In December 1962, the squadron moved from Moffet Field to NAS Lemoore, California, and on November 21, 1964, after completing almost ten months in the Western Pacific, the Dragons returned from their fourth consecutive cruise aboard USS Bon Homme Richard. After a four-month turnaround, they deployed aboard the “Bonnie Dick” in April 1965 for a ten-month cruise in support of the Vietnam War. A new and more powerful A-4E “Skyhawk,” with the ability to carry a greater bomb load, was received in June 1966.

The squadron deployed again to Yankee Station in October 1966 aboard USS Ticonderoga (CV-14). During this deployment, Golden Dragon LCDR Michael J. Estocin greatly distinguished himself in the air arena, posthumously earning the Medal of Honor for his gallantry and courage while flying two separate missile suppression missions to Haiphong. On the second mission, Commander Estocin's A-4 was shot down and he was listed as MIA; on 10 November 1977 his MIA status was changed to presumed KIA. In his memory, the Navy’s award for the best F/A-18 Hornet squadron is called the Michael J. Estocin Award.

In July 1967, the Golden Dragons became the first operational fleet squadron to receive the new A-4F Skyhawk, and in December of that year the Dragons again deployed aboard Ticonderoga. In March 1968, VA-192, along with other squadrons in CVW-19, conducted flight operations from Tico in the Sea of Japan as part of Operation Formation Star - a continuing show of American forces in the area following the capture of USS Pueblo (AGER-2) by North Korea. In April 1969, the Golden Dragons made their last deployment with the A-4F aboard USS Oriskany (CV-34). It was during this cruise that the squadron was recognized for an amazing safety record during extensive combat operations. Specifically, this safety record spanned over 55 accident-free months, 30,477 flight hours and 11,580 carrier landings. No other carrier jet squadron had ever achieved such a safety record up to that time. After this, the World Famous Golden Dragons Commanding Officer realized the squadron had earned the Super Smokin' Hot moniker leading to the S.S.H.W.F.G.D. name.


VA-192 took delivery of their first A-7E Corsair II in February 1970. On 6 November 1970, the squadron deployed aboard USS Kitty Hawk. During this cruise, VA-192’s “Laotian Highway Patrol” set an all-time record for ordnance dropped on a single cruise, over 15 million pounds, while flying more than 6,600 flight hours and amassing 2,901 arrested landings. The Dragons delivered this record amount of ordnance on enemy supply routes both day and night, in all kinds of weather, without losing a single man or aircraft. After returning to NAS Lemoore in July 1971, the Dragons immediately began preparing for another combat cruise to Southeast Asia . On 17 February 1972, the squadron departed on their sixth Vietnam combat cruise, flying their first combat sorties on 5 March 1972. In May 1972, squadron aircraft participated in the mining of North Vietnamese harbours and Linebacker I operations, concentrated air strikes against targets in North Vietnam. The Golden Dragons flew over 3,600 combat strikes while participating in seven combat line periods over a record 192 days.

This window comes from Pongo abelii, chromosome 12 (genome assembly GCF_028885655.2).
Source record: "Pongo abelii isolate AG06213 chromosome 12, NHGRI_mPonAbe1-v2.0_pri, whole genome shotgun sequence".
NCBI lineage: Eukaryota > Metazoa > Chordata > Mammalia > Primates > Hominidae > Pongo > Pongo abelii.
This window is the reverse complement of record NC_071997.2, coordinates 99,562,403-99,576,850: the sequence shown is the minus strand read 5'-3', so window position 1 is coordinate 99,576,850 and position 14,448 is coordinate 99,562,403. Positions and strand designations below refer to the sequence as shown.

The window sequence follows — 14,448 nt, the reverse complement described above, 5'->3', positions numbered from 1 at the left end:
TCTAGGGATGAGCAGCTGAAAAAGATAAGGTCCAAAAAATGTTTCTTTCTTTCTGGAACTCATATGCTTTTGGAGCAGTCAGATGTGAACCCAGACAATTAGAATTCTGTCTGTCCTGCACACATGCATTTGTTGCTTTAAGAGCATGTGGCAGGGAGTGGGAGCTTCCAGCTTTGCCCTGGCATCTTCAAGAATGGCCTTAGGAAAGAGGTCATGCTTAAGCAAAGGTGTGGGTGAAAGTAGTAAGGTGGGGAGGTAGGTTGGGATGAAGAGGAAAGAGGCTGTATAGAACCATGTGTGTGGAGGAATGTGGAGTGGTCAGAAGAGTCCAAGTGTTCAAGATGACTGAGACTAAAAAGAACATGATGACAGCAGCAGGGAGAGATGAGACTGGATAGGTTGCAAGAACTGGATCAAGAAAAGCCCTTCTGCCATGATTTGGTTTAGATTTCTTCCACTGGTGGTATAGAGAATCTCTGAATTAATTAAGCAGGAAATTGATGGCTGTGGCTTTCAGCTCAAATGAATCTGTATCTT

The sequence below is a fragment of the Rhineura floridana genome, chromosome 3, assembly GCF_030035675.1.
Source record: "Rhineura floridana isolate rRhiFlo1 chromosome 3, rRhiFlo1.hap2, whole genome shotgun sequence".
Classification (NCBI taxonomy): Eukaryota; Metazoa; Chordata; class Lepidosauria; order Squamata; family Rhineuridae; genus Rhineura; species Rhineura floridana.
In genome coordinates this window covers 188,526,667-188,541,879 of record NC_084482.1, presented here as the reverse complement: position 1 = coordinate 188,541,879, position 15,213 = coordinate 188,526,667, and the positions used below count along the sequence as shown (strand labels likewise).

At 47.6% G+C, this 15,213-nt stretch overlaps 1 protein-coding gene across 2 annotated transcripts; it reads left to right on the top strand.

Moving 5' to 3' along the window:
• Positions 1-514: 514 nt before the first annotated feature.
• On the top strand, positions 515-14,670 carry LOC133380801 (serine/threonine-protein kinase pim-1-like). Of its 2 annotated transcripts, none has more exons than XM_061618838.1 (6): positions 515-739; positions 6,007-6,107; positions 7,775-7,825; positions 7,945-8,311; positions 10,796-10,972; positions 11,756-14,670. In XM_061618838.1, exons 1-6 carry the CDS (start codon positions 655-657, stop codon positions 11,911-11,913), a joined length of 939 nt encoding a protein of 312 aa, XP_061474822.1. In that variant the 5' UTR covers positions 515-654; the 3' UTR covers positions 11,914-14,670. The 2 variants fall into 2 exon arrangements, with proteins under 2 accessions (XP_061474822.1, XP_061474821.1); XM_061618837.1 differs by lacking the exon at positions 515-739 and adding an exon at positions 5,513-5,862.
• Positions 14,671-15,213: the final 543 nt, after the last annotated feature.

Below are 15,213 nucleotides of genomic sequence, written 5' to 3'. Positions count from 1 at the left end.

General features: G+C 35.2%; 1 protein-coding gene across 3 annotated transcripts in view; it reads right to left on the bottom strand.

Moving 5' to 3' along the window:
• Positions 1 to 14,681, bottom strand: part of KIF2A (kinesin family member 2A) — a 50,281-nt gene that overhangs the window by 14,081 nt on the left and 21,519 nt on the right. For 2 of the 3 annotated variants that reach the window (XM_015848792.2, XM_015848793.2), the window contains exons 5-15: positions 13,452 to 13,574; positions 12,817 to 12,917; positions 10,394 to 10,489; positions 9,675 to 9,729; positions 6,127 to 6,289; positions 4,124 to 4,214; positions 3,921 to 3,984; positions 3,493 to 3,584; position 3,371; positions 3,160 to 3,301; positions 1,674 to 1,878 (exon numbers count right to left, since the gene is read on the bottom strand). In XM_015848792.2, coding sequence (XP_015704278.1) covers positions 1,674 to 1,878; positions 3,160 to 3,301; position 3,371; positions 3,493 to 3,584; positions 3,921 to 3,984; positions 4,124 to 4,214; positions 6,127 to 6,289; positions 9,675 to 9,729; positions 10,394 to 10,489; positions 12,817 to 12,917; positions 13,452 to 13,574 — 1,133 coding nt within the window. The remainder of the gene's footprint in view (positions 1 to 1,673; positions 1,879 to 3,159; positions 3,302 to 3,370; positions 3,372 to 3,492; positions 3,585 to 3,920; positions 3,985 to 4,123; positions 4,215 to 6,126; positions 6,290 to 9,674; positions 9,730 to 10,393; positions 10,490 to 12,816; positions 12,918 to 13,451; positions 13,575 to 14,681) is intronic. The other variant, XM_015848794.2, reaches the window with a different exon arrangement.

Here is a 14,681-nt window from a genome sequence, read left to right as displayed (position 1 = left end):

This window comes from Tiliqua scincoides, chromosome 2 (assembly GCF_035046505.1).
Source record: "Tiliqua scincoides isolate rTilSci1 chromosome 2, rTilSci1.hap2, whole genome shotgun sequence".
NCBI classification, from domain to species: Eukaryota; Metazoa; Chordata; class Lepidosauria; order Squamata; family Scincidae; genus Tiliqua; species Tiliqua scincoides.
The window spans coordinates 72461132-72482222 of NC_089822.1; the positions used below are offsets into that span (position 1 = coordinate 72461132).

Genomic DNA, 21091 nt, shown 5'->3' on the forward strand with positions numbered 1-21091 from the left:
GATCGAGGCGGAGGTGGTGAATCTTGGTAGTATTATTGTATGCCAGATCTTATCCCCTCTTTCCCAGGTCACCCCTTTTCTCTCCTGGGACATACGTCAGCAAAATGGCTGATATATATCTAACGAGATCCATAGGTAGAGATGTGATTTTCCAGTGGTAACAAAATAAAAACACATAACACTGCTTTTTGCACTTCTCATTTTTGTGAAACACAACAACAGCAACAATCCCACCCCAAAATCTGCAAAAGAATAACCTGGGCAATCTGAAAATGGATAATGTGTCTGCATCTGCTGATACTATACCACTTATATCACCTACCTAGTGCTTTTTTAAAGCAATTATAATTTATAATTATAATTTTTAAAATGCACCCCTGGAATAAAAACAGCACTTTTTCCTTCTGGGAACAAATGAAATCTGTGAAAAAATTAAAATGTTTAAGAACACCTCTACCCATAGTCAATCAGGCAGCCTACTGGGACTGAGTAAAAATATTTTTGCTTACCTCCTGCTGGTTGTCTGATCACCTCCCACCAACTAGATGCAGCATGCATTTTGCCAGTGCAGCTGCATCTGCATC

From late 1973 to 1978, the squadron made several WestPac deployments aboard the USS Kitty Hawk. In November 1973, VA-192 deployed with CVW-11 and Kitty Hawk as part of the first CV concept air wing deployment on the west coast. This concept employed all aspects of carrier aviation warfare into one air wing deployed on a single deck. On 3 March 1979 the squadron embarked aboard USS America at Norfolk, Virginia, for their first Mediterranean cruise.


The squadron deployed for a second Mediterranean cruise aboard America on from April to November 1981, spending 202 of 220 days at sea. In November 1982, the squadron joined Carrier Air Wing 9 and became a part of the USS Ranger team. In Jul–August 1983, Ranger, with VA-912 embarked, was ordered to operate off the coast of Nicaragua in response to an unstable situation in Central America. From October 1983 to January 1984: Ranger, with VA-192 embarked, was extended on station in the Arabian Sea due to the Iranian threat to block oil exports from the Persian Gulf.

By early 1985, the Golden Dragons began to prepare for transition to the F/A-18 Hornet. About half of the A-7E’s and personnel who maintained them had been transferred from the squadron when the Dragons were ordered to MCAS Iwakuni, Japan under the Marine Corps Unit Deployment Program. In less than three months, the squadron was fully manned and equipped with 12 A-7E’s, and on June 3, 1985 launched for a three day transpacific flight to Iwakuni. Upon arrival, the squadron became part of Marine Aircraft Group 12 under the 1st Marine Air Wing. The squadron returned to Lemoore for Christmas, and on January 10, 1986 the Golden Dragons were re-designated Strike Fighter Squadron One Nine Two (VFA-192). While in FA-18 Hornet transition training under VFA-125. On February 14, 1986, exactly 16 years after the first Dragon Corsair II was accepted, VA-192 transferred its last A-7E. The squadron received their first FA-18A on 5 May 1986. This new beginning also included notification that the squadron would be changing homeport to join CVW-5 and USS Midway out of Yokosuka, Japan. This change became official on 1 July 1986, and in November the Golden Dragons executed their second transpacific movement in eighteen months in new F/A-18 Hornets to NAF Atsugi, Japan.